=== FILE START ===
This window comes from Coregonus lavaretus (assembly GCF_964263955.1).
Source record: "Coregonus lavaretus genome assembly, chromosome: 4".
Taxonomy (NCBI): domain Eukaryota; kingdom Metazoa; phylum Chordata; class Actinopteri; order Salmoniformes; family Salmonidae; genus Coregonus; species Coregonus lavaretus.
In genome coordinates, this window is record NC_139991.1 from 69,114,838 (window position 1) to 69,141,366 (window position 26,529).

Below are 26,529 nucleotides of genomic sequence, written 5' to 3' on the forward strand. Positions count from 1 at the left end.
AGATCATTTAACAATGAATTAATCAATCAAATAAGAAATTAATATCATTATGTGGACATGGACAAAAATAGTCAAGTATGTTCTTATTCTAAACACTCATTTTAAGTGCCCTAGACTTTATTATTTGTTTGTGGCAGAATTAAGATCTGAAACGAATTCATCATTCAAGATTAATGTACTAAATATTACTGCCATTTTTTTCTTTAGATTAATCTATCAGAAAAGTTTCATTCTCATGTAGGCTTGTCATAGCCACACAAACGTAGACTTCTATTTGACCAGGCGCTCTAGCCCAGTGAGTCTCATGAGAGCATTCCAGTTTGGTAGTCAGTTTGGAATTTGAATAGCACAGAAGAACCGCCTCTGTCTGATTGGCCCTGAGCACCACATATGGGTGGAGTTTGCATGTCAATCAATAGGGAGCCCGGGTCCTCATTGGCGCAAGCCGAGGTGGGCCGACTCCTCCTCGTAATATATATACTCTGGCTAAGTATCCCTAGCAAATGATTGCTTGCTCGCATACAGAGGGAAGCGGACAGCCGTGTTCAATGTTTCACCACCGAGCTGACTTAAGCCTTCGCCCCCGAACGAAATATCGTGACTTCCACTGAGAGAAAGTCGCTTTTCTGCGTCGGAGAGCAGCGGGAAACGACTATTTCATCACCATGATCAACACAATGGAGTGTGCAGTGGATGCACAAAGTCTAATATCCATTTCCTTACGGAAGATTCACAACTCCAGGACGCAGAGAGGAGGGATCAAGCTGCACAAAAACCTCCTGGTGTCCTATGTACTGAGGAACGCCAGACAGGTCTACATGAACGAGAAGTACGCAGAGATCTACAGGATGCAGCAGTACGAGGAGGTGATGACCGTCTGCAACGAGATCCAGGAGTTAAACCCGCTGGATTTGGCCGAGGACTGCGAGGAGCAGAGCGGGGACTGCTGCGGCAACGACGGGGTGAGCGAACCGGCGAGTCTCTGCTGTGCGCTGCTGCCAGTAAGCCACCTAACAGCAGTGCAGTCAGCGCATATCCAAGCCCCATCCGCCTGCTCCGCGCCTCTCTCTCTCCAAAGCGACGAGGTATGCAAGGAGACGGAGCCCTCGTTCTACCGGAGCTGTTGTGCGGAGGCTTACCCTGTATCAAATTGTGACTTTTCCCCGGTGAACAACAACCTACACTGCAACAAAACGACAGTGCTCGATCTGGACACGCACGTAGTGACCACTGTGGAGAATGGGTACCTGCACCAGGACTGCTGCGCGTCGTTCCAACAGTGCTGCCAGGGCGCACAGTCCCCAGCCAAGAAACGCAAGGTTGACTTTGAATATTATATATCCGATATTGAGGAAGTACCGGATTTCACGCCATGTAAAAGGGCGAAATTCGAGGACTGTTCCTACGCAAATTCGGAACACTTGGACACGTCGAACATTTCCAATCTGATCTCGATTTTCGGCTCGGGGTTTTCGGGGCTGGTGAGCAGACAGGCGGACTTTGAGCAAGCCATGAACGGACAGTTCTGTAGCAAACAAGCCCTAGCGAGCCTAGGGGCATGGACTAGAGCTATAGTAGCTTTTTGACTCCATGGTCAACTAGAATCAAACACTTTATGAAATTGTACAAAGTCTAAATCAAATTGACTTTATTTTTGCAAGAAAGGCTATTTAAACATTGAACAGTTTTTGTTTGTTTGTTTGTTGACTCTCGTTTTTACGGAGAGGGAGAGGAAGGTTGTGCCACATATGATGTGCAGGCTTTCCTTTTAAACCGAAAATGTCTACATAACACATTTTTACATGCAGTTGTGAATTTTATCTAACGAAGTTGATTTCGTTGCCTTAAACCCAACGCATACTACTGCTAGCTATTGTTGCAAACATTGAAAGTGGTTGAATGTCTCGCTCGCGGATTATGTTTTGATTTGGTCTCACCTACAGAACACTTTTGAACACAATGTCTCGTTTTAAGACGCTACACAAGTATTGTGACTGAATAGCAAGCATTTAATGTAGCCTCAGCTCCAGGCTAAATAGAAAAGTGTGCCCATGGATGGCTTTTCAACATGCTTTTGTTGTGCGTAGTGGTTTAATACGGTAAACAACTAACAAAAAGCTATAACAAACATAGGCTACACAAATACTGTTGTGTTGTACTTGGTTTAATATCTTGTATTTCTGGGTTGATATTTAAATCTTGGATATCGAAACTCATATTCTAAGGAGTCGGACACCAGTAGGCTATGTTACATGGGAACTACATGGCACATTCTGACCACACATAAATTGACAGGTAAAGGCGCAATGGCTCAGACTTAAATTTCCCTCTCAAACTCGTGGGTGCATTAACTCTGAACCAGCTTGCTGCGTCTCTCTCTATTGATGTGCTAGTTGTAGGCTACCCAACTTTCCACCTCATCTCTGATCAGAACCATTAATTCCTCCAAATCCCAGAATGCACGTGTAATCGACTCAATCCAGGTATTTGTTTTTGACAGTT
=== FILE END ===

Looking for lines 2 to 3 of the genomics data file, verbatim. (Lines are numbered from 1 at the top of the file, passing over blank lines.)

Source record: "Coregonus lavaretus genome assembly, chromosome: 4".
Taxonomy (NCBI): domain Eukaryota; kingdom Metazoa; phylum Chordata; class Actinopteri; order Salmoniformes; family Salmonidae; genus Coregonus; species Coregonus lavaretus.